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In a message dated 7/26/98 3:08:07 AM Eastern Daylight Time,
jjackson@interalpha.co.uk writes:

<< The avian one-way system doesn't quite include the trachea >>

My understanding of the avian respiratory system leads me to believe that it
does, to a large degree, eliminate the problem of dead air space posed under
other respiratory schemes by an elongated trachea.  By a long shot, I'm not
the best person to make this case, but here are my thoughts:

Unlike mammals and non-dinosaurian reptiles that have a bellows-like
ventilation system, it takes *two* inhalation/exhalation cycles for air to
move in and out of a bird.  In a bird lung, new air comes in one end of the
lung and the used air goes out the other end.  One set of air sacs store air
before it's ready to enter the lungs, and another set of air sacs store air
until it's ready to be breathed out.  The sequence of bird breathing, as I
understand it, is as follows:

Inhalation #1: Air inhaled into posterior air sacs;
Exhalation #1: Spent air is expelled via the mouth from anterior sacs and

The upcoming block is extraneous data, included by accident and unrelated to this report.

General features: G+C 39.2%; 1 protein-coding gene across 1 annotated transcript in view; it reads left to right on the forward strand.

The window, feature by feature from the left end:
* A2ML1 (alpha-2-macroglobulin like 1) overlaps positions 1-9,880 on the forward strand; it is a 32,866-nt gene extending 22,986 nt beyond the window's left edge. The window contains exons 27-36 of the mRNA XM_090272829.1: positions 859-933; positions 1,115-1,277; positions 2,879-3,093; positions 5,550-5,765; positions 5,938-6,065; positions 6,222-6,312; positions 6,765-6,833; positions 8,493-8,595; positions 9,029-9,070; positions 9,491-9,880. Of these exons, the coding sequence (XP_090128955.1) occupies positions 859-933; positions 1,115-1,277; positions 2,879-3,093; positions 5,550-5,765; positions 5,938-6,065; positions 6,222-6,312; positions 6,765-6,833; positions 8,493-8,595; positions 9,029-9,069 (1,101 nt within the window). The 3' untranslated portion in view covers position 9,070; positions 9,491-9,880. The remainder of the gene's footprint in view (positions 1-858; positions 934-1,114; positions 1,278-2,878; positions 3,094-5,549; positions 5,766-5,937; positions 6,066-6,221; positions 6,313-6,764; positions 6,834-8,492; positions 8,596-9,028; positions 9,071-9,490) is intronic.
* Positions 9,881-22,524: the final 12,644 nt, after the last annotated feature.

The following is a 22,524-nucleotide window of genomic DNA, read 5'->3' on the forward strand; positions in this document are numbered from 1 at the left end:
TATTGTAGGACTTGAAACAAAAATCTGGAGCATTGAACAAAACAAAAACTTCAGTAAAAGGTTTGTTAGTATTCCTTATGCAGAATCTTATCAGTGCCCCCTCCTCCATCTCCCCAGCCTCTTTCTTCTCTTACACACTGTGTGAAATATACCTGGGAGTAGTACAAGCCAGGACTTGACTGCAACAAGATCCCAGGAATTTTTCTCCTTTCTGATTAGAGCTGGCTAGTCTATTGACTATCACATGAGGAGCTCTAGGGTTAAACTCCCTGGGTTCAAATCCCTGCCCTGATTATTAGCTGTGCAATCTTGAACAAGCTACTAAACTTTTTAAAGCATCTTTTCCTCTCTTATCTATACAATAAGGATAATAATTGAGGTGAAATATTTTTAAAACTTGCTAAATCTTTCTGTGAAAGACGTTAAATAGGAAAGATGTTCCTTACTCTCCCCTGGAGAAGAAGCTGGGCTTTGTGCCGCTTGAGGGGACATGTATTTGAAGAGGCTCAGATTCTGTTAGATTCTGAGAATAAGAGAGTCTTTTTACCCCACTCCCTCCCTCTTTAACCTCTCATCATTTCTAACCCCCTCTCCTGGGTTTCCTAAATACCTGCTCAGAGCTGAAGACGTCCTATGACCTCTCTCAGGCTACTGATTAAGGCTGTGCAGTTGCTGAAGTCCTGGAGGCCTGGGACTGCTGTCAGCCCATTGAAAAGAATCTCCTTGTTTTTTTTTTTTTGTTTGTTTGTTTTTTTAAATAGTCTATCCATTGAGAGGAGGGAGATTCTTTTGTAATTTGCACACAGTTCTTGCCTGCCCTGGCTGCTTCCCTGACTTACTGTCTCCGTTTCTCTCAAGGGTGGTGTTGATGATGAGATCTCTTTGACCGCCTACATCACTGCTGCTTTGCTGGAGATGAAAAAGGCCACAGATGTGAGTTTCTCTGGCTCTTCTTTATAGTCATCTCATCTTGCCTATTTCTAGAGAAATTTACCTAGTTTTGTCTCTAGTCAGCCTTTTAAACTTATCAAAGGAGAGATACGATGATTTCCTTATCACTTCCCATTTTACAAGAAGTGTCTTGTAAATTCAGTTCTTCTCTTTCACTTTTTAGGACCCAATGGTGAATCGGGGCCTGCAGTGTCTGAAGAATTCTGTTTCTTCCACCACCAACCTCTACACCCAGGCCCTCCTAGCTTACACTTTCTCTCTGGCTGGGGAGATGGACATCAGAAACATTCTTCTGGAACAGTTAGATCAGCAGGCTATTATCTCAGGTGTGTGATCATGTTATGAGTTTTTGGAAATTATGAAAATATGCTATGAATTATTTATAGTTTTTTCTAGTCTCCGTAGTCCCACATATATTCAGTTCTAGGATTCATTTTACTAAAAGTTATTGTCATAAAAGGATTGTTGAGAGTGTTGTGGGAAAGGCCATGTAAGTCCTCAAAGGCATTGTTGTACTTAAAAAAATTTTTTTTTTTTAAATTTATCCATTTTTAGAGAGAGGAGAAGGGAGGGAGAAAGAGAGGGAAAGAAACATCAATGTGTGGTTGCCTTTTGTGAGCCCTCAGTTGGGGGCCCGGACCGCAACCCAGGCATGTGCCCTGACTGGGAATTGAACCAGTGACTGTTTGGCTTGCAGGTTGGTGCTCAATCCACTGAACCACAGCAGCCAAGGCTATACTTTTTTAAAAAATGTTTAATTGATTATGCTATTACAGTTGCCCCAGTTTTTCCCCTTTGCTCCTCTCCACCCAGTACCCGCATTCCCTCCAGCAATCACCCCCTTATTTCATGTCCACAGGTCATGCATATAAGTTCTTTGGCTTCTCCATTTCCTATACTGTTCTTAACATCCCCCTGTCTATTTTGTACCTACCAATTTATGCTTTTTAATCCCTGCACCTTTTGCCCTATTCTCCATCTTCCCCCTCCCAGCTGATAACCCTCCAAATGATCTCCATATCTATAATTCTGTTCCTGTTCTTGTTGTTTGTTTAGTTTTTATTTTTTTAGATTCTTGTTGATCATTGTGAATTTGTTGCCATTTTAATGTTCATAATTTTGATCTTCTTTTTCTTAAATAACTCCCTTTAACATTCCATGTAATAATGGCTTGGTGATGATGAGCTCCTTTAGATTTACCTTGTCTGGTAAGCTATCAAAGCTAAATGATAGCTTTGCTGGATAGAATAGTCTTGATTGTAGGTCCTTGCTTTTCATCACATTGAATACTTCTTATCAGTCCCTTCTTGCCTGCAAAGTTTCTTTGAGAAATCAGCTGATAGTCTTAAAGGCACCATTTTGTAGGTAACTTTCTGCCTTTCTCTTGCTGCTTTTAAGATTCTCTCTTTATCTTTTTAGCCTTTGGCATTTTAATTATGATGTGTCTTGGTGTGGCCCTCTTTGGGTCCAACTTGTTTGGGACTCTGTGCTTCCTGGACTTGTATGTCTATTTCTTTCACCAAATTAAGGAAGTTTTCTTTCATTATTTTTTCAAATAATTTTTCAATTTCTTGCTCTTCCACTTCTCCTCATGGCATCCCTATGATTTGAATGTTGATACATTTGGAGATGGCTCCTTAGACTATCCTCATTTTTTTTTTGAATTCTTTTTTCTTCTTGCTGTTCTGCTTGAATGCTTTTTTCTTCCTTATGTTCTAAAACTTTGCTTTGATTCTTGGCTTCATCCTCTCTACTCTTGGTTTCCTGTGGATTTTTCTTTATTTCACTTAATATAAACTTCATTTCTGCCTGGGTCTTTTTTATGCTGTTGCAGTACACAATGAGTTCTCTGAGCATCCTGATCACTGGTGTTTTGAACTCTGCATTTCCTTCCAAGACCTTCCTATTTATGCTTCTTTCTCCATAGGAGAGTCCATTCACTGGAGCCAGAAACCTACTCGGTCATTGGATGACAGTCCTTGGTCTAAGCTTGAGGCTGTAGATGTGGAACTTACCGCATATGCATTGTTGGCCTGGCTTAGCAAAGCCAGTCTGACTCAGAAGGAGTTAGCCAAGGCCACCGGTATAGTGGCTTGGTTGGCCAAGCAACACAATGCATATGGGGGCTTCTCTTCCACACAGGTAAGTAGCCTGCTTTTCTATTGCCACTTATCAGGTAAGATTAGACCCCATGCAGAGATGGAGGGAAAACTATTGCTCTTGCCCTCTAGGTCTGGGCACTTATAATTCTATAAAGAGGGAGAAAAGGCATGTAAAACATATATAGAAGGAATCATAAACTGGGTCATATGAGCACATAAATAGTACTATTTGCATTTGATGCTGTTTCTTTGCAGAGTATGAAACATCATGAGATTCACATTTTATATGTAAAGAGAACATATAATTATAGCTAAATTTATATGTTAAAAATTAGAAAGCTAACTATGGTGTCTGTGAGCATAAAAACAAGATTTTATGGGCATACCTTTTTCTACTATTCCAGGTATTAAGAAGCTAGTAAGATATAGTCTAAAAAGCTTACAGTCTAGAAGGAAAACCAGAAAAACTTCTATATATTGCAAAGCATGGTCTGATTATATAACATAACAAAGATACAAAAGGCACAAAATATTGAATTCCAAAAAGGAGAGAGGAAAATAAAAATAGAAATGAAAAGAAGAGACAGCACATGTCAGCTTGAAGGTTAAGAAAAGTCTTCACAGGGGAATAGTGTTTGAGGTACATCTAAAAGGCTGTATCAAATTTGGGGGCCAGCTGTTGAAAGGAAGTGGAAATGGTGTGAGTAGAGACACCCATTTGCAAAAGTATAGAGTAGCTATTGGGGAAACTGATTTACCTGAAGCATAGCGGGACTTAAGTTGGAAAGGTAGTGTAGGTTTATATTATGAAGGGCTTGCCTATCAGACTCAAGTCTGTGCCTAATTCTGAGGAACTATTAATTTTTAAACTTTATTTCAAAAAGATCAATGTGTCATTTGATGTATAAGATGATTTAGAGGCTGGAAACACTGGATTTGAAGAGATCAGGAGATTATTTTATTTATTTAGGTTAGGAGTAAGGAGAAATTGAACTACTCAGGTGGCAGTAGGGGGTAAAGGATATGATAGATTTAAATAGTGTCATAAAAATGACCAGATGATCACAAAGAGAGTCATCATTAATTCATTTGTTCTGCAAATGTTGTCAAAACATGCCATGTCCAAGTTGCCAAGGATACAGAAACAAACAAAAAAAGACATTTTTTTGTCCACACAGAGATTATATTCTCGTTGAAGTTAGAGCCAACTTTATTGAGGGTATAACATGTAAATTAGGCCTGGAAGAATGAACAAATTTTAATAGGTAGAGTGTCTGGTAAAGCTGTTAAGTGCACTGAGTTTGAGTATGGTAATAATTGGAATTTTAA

previously inhaled air moves from posterior sacs into the lungs;
Inhalation #2: New air is inhaled into posterior sacs and previously inhaled
air moves out of lungs to anterior sacs; 
Exhalation #2: Inhaled air #1 is expelled from anterior sacs via the mouth.

This means that, at any one time, air flow is essentially unidirectional in
the trachea; thereby eliminating (or, at least greatly reducing) the dead air

As I said before, maybe sauropods had this type of lung and maybe they didn't.
I have no idea.  But it certainly seems obvious that the avian lung evolved
either within the Saurischia or perhaps even prior to the divergence of the
Saurischia from the Ornithischia.  Personally, I think an avian-like lung was
an evolutionary innovation of the basal dinosauria.  Sereno and Novas have
certainly shown that Herrarosauridae and Eoraptor--perhaps two of the earliest
known dinosaurs--had already evolved pluerocoels (or at least hollowing) in
the long bones and the centra of the vertebrae.